Data were analysed using a three-way ANOVA with Student–Newman–Keuls post-hoc tests to determine main effects and two-way interactions when appropriate. When the three-way interaction was significant, post-hoc Student’s t tests were used to determine differences only between groups . In addition for the three-way interaction, standard errors used in the Student’s t tests were calculated as the square root of the mean square of the error term divided by the number of subjects. These standard errors were more conservative and more suitable for multiple comparison testing . Results are reported as means ± S.E.M. Significance was set at P < 0.05.
The mean age (21 ± 1 compared with 23 ± 1 years), height (171 ± 2 compared with 167 ± 2 cm), weight (63 ± 3 compared with 66 ± 4 kg) and body mass index (21 ± 1 compared with 23 ± 1 kg/m2) were not different between the CFS/POTS and control subjects respectively. Of the CFS/POTS patients, 14 were right-handed and two were left handed. A total of 18 control subjects were right-handed and two were left handed. The percentage of handedness between groups was not significantly different.
As shown in Table 1, WTAR scores between the CFS/POTS and control subjects were not significantly different. In addition, in Table 1, the WTAR approximations of the WAIS III (Wechsler Adult Intelligence Scale III) and of the WMS III (Wechsler Memory Scale III) between the CFS/POTS and control subjects were not significantly different.
Figure 1 shows the survival curves or the ability of subjects to complete each successive tilt angle, for CFS/POTS and control subjects individually, as well as a combined curve of both groups. All 16 CFS/POTS and 20 control subjects completed the 0° and 15° tilts. A total of 15 CFS/POTS and 20 control subjects completed the 30° tilt. A total of 14 CFS/POTS and 18 control subjects completed the 45° tilt. A total of 13 CFS/POTS and 15 control subjects completed the 60° tilt. Seven CFS/POTS and 11 control subjects completed 75°. Kaplan–Meiers analysis using the logrank test found that survival throughout tilt was not significantly different between groups.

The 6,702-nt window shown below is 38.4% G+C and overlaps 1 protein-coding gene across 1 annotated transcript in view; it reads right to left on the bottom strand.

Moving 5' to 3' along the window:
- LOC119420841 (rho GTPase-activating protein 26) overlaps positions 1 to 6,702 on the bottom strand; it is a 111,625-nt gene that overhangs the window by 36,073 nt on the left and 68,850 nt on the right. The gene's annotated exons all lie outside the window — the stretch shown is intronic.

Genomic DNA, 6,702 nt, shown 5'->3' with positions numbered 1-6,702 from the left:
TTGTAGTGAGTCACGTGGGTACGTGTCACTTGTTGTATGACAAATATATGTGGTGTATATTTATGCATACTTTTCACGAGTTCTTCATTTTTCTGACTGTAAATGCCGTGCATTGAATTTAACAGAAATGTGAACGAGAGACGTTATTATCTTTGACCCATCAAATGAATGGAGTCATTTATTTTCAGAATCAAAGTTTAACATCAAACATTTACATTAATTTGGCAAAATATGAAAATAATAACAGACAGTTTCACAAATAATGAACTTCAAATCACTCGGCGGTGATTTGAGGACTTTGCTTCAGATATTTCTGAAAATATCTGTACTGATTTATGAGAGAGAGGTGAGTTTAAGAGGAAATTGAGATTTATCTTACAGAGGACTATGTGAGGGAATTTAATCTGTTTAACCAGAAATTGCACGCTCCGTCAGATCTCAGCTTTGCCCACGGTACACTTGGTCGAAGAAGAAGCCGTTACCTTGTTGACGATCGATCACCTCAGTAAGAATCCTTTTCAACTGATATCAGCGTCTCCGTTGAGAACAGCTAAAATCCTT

As shown in Figure 2(A), when evaluating the number of correct responses, the relationships between group and angle showed that the CFS/POTS subjects responded less correctly than controls at 45°, 60° and 75° (P < 0.05). Figure 2(B) shows that, in the two-way interaction between group and n-back, the CFS/POTS subjects responded less correctly than controls during the 1-, 2-, 3- and 4-back tests (P < 0.05).
Analysis of the data as a function of group, angle and n-back found that CFS/POTS subjects responded less correctly than controls during the 15° 4-back, the 30° 4-back, the 45° 3-back and 4-back, the 60° 4-back, the 75° 2-back, 3-back and 4-back (CFS/POTS compared with control, P < 0.01 for all).
Figure 2(C) illustrates that CFS/POTS subjects missed significantly more responses than controls at 45°, 60° and 75° (P < 0.05). We found that CFS/POTS subjects missed significantly more responses than controls during the 1-, 2-, 3- and 4-back (P < 0.05), as shown in Figure 2(D).